Replacing Car Door Hingesby Steve Smith
Car Door Hinges
Sometimes car doors sag because they are heavy, and the metal tends to stretch and weaken with use. Replacing the hinges will usually correct the problem. It's not an easy task, but it isn't necessarily difficult either. Doing it yourself will save you a lot of money because the parts (hinge and bolt assembly) will only cost $20 to $50, whereas labor will cost double that per hour.
Remove the Pins
First, open the door and prop it up on something or use a rope to tie the door frame to something overhead. Remove the bolts holding the hinge to the door first, then work on the bolts holding the hinge to the car frame. If you do not want to take the hinge from the door and only want to replace the frame hinge, you can remove the pins holding the two hinges together. This way you can take the door off without removing the door-side part of the hinge. To remove a pin, tap on it with a hammer until it begins to slide out of the hinge. Be sure to support the door as you remove this pin, because it is the only thing attaching it to the car.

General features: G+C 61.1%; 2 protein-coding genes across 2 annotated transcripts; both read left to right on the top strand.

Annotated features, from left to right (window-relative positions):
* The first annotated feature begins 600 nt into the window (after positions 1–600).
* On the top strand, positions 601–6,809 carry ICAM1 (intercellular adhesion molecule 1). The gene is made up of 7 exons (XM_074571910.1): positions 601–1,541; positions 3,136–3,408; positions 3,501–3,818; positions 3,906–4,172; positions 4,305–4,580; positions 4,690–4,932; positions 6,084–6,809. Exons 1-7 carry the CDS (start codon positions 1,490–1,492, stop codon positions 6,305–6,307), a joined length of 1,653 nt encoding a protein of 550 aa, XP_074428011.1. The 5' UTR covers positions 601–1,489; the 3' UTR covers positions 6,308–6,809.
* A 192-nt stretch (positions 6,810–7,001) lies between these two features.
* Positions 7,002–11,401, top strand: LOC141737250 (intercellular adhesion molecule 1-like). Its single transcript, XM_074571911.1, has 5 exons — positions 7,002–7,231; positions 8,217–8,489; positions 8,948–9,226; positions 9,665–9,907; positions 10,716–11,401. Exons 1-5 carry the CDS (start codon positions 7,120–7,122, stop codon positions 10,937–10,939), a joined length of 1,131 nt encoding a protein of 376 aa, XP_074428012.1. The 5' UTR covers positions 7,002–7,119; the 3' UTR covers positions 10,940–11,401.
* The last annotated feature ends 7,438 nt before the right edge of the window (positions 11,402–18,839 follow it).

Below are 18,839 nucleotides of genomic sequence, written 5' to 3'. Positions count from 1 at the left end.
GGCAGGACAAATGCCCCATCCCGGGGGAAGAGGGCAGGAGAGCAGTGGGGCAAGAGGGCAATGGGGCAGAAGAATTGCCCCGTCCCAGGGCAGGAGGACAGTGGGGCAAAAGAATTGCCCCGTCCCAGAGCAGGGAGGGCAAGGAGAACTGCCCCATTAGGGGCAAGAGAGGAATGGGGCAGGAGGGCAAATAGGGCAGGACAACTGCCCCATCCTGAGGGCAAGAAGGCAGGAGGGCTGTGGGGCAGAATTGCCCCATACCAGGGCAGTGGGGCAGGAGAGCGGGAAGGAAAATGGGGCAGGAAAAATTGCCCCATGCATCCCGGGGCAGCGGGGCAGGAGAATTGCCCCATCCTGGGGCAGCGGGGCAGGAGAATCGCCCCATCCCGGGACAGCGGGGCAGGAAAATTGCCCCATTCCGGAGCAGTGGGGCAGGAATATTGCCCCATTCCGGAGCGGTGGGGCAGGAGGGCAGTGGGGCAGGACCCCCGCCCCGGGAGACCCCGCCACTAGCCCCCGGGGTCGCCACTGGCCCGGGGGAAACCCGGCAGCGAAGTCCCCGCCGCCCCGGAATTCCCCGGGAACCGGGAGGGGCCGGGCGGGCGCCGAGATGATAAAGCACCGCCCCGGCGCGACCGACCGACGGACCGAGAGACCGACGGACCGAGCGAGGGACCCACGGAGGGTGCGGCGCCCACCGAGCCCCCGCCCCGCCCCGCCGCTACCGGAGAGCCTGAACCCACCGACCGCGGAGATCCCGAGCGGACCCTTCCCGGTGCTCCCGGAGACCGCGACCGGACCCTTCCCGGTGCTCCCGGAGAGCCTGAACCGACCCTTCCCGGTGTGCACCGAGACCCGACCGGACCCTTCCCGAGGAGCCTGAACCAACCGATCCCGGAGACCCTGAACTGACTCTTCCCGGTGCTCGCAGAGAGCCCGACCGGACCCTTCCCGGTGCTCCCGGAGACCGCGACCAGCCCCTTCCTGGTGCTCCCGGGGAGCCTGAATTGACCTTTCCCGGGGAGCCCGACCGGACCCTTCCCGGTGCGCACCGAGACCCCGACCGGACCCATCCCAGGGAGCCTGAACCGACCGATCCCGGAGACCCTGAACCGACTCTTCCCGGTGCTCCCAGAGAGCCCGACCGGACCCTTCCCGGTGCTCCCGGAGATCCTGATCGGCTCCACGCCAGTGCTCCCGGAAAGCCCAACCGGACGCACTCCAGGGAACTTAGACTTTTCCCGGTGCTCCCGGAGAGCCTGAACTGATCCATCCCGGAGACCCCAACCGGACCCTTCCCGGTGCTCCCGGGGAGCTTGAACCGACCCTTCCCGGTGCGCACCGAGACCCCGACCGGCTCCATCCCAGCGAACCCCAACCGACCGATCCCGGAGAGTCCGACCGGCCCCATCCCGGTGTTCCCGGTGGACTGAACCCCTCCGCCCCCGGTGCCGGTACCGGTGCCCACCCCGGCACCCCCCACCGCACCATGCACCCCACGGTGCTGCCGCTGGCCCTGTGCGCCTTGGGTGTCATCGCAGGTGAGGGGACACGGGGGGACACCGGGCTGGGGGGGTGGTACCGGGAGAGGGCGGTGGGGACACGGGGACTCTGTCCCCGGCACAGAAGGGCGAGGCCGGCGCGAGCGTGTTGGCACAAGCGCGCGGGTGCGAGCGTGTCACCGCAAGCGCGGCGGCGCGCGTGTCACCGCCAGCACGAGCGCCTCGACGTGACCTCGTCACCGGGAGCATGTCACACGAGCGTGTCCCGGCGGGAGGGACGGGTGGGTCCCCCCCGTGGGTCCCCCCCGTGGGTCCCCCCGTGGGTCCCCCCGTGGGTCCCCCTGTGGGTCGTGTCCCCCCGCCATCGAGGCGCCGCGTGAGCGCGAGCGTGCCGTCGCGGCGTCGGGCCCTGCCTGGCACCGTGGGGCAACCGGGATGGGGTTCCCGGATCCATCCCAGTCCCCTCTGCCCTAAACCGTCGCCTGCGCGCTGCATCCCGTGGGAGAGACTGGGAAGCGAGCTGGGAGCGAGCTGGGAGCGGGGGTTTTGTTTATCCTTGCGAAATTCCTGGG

Removing the Hinge
Next you need to remove the remaining hinge bolts from the frame's hinge. Find the proper socket wrench and loosen the bolts. If you need to, access the back of the bolts through the interior of the car. Pull back the dash or interior walls to get at the door frame. Use vice grips or another socket wrench to hold the bolt in place while you loosen the nut.
Replacing the Hinge
Replace the old hinge with the new one. Line it up to the bolts and hand tighten. Then set the door back on the hinge and install the pins if you removed the pins (if not, just replace the complete hinge and door). Once the door is set and swings perfectly, finish the job by tightening the bolts all the way.